Without the North Korean success, the Iranians would have had self-doubts about their monumental nuclear enterprise. No longer. At all events, the elected moderate Iranian government will scarcely be the driver of a resurrected nuclear programme. The Iranian deep state and its principal executants, the Revolutionary Guards, would compel it for the old and tested reason of regime preservation and for a second cause: Nuclear parity with Israel. Ten times the convulsions generated by North Korea’s nuclearization would trail Iran’s matching quest, and the major powers would be weaker than now to resist a resolute Iran. If and when Iran goes nuclear, the entire complexion of the Middle East will change. Iran will dominate the Muslim world in a manner Pakistan could not despite being the only Islamic country with nuclear weapons. Israel will, in that contingency, face the greatest threat to its existence.

A just solution to the Palestinian question prior would greatly contribute to Israel’s security, but no one seems keen to impart some horse sense to the Israeli leadership. From the accounts published in the press, Narendra Modi scarcely raised the subject in his long and highly publicized engagements with his Israeli opposite number. If the current Israeli leadership has zero wisdom, there was no reason at all for India to lose its sense of proportion and make a most usual normalization of ties into a kitschy tiresomely prolonged event. Till the Palestinian issue is satisfactorily settled with an equitable two-state solution, strategic balance has to be maintained between Israel and Palestine. All the world does it. It is critical to Middle East security. But as with all things else, Narendra Modi delights in breaking conventions, even if it hurts India’s long term interests.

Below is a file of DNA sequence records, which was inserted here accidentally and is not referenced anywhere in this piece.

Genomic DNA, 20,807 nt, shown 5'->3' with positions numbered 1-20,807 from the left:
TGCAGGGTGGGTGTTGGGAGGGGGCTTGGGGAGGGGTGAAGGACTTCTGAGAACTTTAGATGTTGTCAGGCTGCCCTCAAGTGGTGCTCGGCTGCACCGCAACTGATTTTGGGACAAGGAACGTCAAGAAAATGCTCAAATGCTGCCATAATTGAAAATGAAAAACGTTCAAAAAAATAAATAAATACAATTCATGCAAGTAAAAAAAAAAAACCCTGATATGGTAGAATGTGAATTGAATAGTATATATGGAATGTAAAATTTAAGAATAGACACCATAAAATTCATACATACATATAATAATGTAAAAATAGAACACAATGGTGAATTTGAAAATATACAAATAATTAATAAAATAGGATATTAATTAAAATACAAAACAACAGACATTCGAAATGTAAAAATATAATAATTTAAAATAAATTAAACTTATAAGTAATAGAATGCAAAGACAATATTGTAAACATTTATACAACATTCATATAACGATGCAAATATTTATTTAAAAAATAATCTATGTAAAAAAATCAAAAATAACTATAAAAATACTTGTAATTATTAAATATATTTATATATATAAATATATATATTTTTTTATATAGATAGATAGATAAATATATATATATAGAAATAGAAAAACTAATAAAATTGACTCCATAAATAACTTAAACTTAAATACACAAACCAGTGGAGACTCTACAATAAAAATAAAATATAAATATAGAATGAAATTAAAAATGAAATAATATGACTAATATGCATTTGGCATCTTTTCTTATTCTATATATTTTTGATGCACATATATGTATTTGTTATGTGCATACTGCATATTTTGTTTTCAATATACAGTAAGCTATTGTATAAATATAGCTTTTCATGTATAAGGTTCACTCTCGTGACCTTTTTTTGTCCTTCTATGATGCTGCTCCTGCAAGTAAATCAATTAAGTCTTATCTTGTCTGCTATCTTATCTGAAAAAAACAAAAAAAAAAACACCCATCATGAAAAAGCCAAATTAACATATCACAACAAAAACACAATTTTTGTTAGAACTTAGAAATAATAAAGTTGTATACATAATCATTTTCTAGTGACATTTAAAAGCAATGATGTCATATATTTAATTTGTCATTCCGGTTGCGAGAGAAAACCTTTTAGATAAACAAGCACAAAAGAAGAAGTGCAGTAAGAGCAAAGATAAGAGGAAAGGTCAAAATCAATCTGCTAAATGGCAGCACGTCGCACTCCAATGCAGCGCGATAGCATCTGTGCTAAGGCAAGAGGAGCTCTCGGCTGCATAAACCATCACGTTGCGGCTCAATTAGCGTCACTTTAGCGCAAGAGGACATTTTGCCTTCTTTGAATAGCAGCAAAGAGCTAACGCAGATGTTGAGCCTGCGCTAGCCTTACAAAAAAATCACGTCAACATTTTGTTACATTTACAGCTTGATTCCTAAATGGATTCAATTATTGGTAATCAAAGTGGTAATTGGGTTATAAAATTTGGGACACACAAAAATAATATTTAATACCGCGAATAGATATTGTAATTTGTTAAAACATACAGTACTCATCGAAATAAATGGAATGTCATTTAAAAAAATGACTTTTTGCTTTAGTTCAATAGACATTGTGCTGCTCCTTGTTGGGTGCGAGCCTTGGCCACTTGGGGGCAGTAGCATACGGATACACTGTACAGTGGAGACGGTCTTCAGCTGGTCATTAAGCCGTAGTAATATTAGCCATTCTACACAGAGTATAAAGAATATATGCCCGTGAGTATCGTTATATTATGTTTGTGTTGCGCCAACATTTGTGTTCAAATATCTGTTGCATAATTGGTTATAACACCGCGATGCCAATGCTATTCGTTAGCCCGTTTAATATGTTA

Israel was a sensitive issue with India not so much because of domestic politics as it had to do with relations with the external Muslim world. If Indian Muslims can fight Pakistan in wars since 1965 (for which reason Pakistan closed all immigration to Indian Muslims), there is no cause to believe that they have an interest in holding back India’s relations with Israel if it serves the national interest. But geopolitics always urges caution when bilateral relations are sought to be transformed. Emotions play a lesser role than hard and calculated realism. What is to be gained from a more visibly improved relation that is not presently available? How will this proposed transformation affect other state relations? Geopolitics is not a monochromatic affair. It is not a motion picture with clearly etched heroes and villains. You make the best of a bad deal. India was chugging along fine in the existing state of ties with Israel. So was Israel, which also keeps ties with Pakistan in a sensible display of geopolitical balance. But with Narendra Modi, everything is an event, where every geopolitical caution is cast to the wind. You never get a sense of strategic foresight and restraint with him.

This lack of moderation will extract a heavy price from India when Iran goes nuclear on the path shown by North Korea and the Middle East implodes. Narendra Modi’s successors would be hard put to restore the balance of ties with all countries in the region, including Israel and Iran. The world is in a highly uncertain situation. No major power is in control of world affairs. No transformations in geopolitics are possible short of putting national survival at stake as North Korea has done. Gradual increments in power are the only option available and even this has to surmount obstacles. Peaceful rise suited India and reflected its sovereign character agglomerated over many centuries. It shone the country’s deep strategic insight. Now geopolitics has acquired the ersatz glitz, shallowness and ephemerality of event management. With new nuclear powers on the horizon and the constraints on national power and therefore on war-fighting abilities likely to be removed, the world would be a pronouncedly contentious place. India is totally unprepared for this new reality. What is more, it is not even seized of its stealthy approach.